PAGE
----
The festival will take over two cinema spaces and two gallery spaces at the Dairy. Boulder's Medium Labs will be on hand with interactive virtual reality simulated environments for visitors to experience ahead of the festival's VR panel. One experience that Poppitz experienced that was very evocative for her is "Walk the Plank," where users experience shooting up 100 floors of an elevator and having it open to a thin plank high above a cityscape. Users are encouraged to walk the plank and jump into the wide open.

"What it does to your mind is remarkable," said Poppitz. "I thought, we have to share this with others. Especially for meditators, it's really a unique experience that spans multiple levels."

'Transformative and beautiful art'

Weiss, the art curator for the festival, will also have her short film "Art and Wisdom" screened Saturday at the Dairy Arts Center. She premiered the film in 2016 at the International Buddhist Film Festival in Amsterdam.

"I've always been intrigued by the paintings of Dzigar Kongtrul Rinpoche," said Weiss, who has hosted art shows for him in the past — and her daughter, Poppitz, with a background in Buddhist philosophy and Tibetan translation, is a longtime student of Dzigar Kongtrul Rinpoche.

Weiss said that French painter and Tibetan Buddhist nun Yahne Le Toumelin, who is the mother of Buddhist monk and renowned author Matthieu Ricard, of France, taught Dzigar Kongtrul Rinpoche how to paint. The short documentary follows her life and art.

"I had an opportunity to film this and to watch Rinpoche paint," said Weiss. "To watch him, as this master of meditation and a Buddhist teacher, I found it so fascinating. He paints without attachment or judgement of any kind. What he creates is pure, transformative and beautiful art."

Rinpoche, who has taught at Naropa, has a mountain retreat center in southern Colorado as well as a practice center in Ward. His paintings will be featured at this weekend's festival, and he will be at the "Wisdom through Art, Art through Wisdom" panel.

A lucky random audience member

Other featured artists at the festival include Naropa University's Robert Spellman and Boulder's Cynthia Moku. Alexandra Shenpen will perform live ikebana (the Japanese art of flower arrangement), Hiroko Akima will present a Japanese tea ceremony, and the "Conduit" exhibit features artists Doug Safranek and Murray Nossel. There will also be there will Japanese traditional music.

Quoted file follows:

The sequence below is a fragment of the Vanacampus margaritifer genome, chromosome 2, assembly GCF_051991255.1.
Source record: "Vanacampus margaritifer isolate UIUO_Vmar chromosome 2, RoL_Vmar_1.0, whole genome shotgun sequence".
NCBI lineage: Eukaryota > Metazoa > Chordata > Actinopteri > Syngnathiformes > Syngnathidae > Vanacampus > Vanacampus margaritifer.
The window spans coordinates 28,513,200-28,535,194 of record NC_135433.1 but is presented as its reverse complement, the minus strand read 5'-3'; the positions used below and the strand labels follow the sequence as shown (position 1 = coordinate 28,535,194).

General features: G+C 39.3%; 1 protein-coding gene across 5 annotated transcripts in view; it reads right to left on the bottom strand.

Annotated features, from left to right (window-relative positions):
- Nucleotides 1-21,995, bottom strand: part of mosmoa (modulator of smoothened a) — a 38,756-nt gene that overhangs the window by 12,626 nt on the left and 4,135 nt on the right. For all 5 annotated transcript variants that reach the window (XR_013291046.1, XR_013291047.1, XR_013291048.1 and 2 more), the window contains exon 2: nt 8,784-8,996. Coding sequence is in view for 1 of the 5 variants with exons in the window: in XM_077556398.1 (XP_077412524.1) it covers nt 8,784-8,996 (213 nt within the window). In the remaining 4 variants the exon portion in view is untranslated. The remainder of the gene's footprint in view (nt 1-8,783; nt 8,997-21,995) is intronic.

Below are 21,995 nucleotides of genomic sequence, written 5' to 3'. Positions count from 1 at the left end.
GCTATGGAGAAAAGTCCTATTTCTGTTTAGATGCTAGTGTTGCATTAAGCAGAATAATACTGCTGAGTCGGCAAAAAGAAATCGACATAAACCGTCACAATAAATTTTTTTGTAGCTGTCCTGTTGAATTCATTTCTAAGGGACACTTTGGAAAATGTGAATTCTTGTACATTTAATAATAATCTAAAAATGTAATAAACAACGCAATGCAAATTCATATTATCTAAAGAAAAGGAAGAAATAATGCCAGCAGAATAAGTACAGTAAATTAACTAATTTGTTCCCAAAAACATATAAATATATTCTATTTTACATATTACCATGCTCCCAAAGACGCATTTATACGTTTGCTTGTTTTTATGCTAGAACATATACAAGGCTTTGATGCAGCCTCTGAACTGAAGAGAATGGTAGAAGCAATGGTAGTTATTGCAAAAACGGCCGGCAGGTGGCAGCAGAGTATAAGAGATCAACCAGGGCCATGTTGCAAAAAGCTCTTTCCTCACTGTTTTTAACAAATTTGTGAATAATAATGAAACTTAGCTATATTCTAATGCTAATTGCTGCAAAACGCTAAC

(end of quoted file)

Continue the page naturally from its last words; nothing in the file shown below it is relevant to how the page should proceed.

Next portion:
"All of the artists bring a different flavor among years and years of Buddhist practice and art," Weiss said. "Their differences in style really come together to complement each other nicely."

The tea ceremony is a must-see, Weiss and Poppitz said.

"I had never been to one and I had no idea what I was in for," said Weiss. "It ended up being a stunningly beautiful ceremony."

Hosted by Hiroko Akima, who began the formal study of tea at age 14, Weiss and Poppitz described it as a mindfullness practice. Akima will make the tea and serve it to four guests, including Rinpoche, and a lucky random audience member. A commentator will explain the process and the hidden meanings through the ceremony.

"This is a ceremony that's traditionally done in private," said Poppitz. "It's an opportunity to see something on stage that is typically a very rare ceremony. And you could be lucky enough to be served by the lifelong-trained Hiroko."

Saturday night's closing film, "My Buddha is Punk," is a documentary that Poppitz said she's very excited about.

"It's been one of my passion pieces," said Poppitz. "It really speaks to a world view that is unique. It's these punks in Myanmar who are fighting for freedom in a way that traditional Buddhists wouldn't do. To the west, Buddhism can look really exotic and formal, but this film really breaks it down. It's compassionist and Buddhist and punk rock and rebellion and hardcore. Buddhism can look however you want it to look. It can live in your heart, it's not just about the dress or the ceremony."

Plus, Poppitz added, "It's been fun to have a bunch of punks in Myanmar sharing our Facebook posts."

The pair's hope is to make this an annual festival, so they're hoping for success this weekend.

"We want guests to question fixed notions of what art is and what Buddhism is," said Weiss. "We want it to be beneficial to Boulder, so maybe making it somewhat provocative is our intention. We want people to come with a sense of openness and curiosity."

Christy Fantz: 303-473-1107, fantz@dailycamera.com or twitter.com/fantzypants